Though many of us feel like there’s not much worth celebrating about America at the moment, there’s still plenty to do this extended Fourth of July weekend. From underground hip-hop shows to benefits for local nonprofits, there are a variety of ways to support and come together with this city’s amazing and diverse communities. These artists, and their ideas, are what really make America great.
Busdriver, Zeroh, Buttress, Warren Britt
8 p.m., $11–$13
Los Angeles rapper Busdriver’s atmospheric beats and hyper-topical, neurotic rhymes position him solidly in the category of indie hip-hop, closest to peers like the genre hopper Why?, verbose wordsmiths like Aesop Rock, or experimental Afrofuturists like Shabazz Palaces. But Busdriver’s singular talent has always been his flow, which is just as rapid-fire and gymnastic as it was when he started recording nearly twenty years ago. Catch him at Greenpoint’s Brooklyn Bazaar on a lineup of similarly solid MCs.
THE REAL FIREWORKS
M.A.K.U. Soundsystem, Ani Cordero, Marc Ribot (Songs of Resistance Project)
3 p.m., $15
If the idea of celebrating America this July Fourth makes you feel ill, this party at Knockdown Center is where you should register your outrage. Featuring M.A.K.U. Soundsystem, an eight-piece band from Queens who channel the joyful music of multiple immigrant communities through Afrobeat; the Puerto Rican singer-songwriter Ani Cordero; and the musician Mark Ribot’s Songs of Resistance project, the afternoon will be an occasion to celebrate the diversity and strength of this city and its communities. The concert is a benefit for Make the Road New York, a community-organizing nonprofit for Latinos in New York.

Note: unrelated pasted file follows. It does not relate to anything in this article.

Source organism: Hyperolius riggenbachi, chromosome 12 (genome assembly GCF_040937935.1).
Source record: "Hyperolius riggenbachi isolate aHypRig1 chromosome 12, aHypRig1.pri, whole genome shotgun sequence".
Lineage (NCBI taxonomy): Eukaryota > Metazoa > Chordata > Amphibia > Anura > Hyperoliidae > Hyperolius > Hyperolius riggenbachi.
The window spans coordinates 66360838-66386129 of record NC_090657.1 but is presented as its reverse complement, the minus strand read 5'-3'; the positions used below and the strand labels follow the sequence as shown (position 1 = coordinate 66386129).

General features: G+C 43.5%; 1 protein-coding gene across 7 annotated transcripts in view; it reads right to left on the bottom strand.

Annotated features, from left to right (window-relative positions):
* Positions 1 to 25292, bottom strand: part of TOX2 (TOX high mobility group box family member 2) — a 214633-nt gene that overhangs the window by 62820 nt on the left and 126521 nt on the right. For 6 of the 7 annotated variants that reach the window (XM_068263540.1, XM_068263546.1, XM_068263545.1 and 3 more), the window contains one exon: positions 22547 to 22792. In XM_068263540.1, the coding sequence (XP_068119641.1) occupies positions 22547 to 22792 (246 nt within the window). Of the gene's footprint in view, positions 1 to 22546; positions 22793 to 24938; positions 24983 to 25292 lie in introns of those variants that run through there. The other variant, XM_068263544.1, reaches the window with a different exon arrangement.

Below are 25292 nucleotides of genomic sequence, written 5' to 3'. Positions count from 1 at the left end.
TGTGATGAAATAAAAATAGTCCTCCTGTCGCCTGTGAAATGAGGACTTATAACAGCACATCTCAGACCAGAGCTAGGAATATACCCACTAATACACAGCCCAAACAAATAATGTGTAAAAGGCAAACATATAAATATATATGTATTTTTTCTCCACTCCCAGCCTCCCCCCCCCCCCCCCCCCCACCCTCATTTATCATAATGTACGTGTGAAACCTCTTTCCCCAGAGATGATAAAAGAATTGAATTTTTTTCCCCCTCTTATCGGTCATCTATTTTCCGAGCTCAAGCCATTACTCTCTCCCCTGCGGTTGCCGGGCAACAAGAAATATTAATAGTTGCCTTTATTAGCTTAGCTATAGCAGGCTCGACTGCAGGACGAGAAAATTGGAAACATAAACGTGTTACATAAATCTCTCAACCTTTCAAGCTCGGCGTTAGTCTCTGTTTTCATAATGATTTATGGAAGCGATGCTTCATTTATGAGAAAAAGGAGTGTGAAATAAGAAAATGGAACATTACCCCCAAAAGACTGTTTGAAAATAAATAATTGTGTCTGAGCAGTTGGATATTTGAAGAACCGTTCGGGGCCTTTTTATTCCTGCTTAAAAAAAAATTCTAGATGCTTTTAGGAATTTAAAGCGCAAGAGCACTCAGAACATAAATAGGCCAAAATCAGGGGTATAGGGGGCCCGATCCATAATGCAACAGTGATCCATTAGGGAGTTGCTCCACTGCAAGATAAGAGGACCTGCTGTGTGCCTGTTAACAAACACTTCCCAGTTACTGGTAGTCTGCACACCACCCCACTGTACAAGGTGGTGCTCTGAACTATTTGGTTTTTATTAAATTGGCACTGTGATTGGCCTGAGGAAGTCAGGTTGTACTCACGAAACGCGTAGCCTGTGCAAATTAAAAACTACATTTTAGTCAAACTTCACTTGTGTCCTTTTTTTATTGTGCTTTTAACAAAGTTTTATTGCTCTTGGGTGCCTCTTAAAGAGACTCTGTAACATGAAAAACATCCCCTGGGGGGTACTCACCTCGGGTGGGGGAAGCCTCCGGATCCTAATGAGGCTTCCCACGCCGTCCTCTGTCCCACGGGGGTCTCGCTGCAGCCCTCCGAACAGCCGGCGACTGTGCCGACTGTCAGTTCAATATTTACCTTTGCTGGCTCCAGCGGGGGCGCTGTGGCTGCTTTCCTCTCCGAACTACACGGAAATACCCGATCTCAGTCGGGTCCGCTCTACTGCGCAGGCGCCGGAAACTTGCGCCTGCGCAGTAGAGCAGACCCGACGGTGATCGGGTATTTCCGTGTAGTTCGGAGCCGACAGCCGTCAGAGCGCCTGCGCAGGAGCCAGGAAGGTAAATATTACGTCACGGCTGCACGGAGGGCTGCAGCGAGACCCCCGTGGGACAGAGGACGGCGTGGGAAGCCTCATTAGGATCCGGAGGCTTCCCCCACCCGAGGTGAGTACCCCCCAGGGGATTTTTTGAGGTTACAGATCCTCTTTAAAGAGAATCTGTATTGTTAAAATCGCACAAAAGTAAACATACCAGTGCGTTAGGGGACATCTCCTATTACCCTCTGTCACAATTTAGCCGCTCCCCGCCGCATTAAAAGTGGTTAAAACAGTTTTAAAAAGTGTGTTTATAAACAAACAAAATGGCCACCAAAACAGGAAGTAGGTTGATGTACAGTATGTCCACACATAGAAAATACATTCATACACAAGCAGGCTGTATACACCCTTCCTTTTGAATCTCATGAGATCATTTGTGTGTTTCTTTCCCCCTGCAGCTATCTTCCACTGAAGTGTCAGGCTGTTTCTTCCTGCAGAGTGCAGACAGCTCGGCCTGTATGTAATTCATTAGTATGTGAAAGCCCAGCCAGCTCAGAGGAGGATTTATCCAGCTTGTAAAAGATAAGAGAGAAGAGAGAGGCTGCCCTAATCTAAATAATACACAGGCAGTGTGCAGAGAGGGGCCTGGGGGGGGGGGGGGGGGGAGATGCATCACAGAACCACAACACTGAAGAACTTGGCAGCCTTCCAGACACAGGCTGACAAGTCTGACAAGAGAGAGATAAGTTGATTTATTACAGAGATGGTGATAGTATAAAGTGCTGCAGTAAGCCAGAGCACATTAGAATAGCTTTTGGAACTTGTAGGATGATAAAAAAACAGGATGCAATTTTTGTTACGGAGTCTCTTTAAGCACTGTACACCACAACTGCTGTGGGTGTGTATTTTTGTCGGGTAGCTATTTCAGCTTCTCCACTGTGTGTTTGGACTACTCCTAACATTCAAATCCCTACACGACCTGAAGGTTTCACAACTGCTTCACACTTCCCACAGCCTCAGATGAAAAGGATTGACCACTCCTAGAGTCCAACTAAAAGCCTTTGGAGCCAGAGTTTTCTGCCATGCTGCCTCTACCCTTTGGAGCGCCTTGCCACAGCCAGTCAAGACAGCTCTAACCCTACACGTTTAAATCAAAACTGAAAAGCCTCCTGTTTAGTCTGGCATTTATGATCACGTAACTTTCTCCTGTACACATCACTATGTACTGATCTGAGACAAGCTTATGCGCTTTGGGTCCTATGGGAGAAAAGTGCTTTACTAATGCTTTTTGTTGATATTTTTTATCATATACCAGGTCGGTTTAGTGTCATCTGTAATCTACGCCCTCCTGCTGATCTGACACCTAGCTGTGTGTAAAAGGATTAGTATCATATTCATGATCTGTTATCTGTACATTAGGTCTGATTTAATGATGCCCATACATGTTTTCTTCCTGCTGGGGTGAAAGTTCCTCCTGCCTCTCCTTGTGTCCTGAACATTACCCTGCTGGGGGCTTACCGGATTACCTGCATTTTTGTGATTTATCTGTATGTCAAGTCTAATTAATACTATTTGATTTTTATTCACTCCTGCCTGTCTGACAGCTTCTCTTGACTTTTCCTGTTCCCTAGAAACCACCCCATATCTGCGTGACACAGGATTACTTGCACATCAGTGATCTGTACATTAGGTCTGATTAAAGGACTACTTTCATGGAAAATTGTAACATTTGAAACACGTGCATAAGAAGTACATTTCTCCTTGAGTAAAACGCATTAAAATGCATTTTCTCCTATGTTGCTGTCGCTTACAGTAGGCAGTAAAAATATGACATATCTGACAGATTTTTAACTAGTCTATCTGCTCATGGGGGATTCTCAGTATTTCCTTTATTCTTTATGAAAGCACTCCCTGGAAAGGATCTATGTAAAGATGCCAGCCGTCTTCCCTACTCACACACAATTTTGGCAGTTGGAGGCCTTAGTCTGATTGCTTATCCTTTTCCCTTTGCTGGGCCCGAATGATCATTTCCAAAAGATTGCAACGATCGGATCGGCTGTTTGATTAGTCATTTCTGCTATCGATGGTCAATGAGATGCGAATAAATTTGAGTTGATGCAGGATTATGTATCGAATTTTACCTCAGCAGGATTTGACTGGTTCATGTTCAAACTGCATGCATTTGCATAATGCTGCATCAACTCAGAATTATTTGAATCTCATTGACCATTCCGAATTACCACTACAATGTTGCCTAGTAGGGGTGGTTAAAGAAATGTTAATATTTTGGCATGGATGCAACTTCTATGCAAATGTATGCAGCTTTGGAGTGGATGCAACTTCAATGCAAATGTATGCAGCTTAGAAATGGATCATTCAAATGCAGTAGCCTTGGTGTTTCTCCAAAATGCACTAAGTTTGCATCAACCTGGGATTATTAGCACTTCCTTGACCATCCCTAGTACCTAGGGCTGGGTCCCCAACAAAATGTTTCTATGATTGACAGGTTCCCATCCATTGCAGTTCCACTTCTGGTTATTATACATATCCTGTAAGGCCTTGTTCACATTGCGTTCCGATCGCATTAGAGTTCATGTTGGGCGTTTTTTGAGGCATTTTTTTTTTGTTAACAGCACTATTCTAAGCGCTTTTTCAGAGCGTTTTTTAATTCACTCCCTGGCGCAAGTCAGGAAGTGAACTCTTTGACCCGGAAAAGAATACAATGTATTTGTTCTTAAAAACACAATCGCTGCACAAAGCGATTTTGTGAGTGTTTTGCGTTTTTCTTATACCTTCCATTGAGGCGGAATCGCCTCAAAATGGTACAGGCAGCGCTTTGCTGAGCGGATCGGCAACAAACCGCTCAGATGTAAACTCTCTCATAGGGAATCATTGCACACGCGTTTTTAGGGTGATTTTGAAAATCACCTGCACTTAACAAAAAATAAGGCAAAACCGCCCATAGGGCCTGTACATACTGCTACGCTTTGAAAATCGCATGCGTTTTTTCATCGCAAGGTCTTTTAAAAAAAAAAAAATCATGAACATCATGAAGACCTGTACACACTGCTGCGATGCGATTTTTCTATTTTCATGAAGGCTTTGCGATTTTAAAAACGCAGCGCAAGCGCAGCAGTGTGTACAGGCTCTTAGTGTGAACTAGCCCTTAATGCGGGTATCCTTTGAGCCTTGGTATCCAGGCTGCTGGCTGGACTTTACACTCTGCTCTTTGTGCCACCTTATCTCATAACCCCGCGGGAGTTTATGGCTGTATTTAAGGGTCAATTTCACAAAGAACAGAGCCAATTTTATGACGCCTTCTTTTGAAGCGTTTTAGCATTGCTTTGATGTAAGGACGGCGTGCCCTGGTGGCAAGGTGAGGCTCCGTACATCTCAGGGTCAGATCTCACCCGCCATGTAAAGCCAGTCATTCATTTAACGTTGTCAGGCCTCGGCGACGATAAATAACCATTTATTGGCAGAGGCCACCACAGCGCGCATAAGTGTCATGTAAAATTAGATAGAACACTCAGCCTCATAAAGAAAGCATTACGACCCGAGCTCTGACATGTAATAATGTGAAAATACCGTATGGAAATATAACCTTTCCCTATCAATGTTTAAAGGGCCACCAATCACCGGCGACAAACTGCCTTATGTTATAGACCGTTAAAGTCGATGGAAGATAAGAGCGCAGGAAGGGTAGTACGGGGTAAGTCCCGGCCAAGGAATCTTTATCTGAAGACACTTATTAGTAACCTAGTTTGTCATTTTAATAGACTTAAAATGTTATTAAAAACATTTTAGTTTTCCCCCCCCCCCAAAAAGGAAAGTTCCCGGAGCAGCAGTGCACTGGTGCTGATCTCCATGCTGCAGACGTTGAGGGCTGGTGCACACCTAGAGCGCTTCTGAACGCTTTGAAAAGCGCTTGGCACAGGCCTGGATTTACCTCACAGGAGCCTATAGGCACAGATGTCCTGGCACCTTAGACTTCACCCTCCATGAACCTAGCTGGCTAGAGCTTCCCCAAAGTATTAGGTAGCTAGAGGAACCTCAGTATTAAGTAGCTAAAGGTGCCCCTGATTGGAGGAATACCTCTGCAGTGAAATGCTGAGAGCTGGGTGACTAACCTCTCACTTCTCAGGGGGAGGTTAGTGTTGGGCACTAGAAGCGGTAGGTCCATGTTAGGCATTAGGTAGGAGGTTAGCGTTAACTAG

Arca and Jesse Kanda, Total Freedom (DJ)
8 p.m., $25–$28
The producer Alejandro Ghersi, known as Arca, gained notoriety thanks to his music’s chaotic and abrasive qualities, pop and club music rubbed up against the unknown. So it was a shock to hear his most recent album, which features baroque strings and Ghersi’s operatic vocals. But if you listen more closely, you’ll find that not much has changed — these relatively more traditional songs are undercut by industrial beats and ferried by ominous drones. If anything, by making his music more accessible, Arca has highlighted everything that makes his music so wonderfully unusual. At Brooklyn Steel, he’ll perform alongside his frequent collaborator, the visual artist and producer Jesse Kanda.
(Sandy) Alex G, Japanese Breakfast, Cende
Music Hall of Williamsburg
8:30 p.m., $16–$20
It’s hard to pin down what makes Alex Giannascoli’s music so appealing. Is it the simple pop melodies of songs like “Proud,” which, along with Giannascoli’s melancholy vocals, precisely recall singer-songwriters like Elliott Smith? Is it the intimacy with which he records, picking up imperfections in the instrumentation that make you feel like you’re listening to him perform in a friend’s living room? Or is it his versatility, the number of genres and sounds he’s willing to experiment with, from Auto-Tune to synthpop to emo? In any case, it’s hard to imagine the prolific young Philly artist leaving our collective consciousness anytime soon.
Show Me the Body, Fluct, Mike (of Slums), DJ Nobel
Secret Project Robot
9 p.m., $12–$15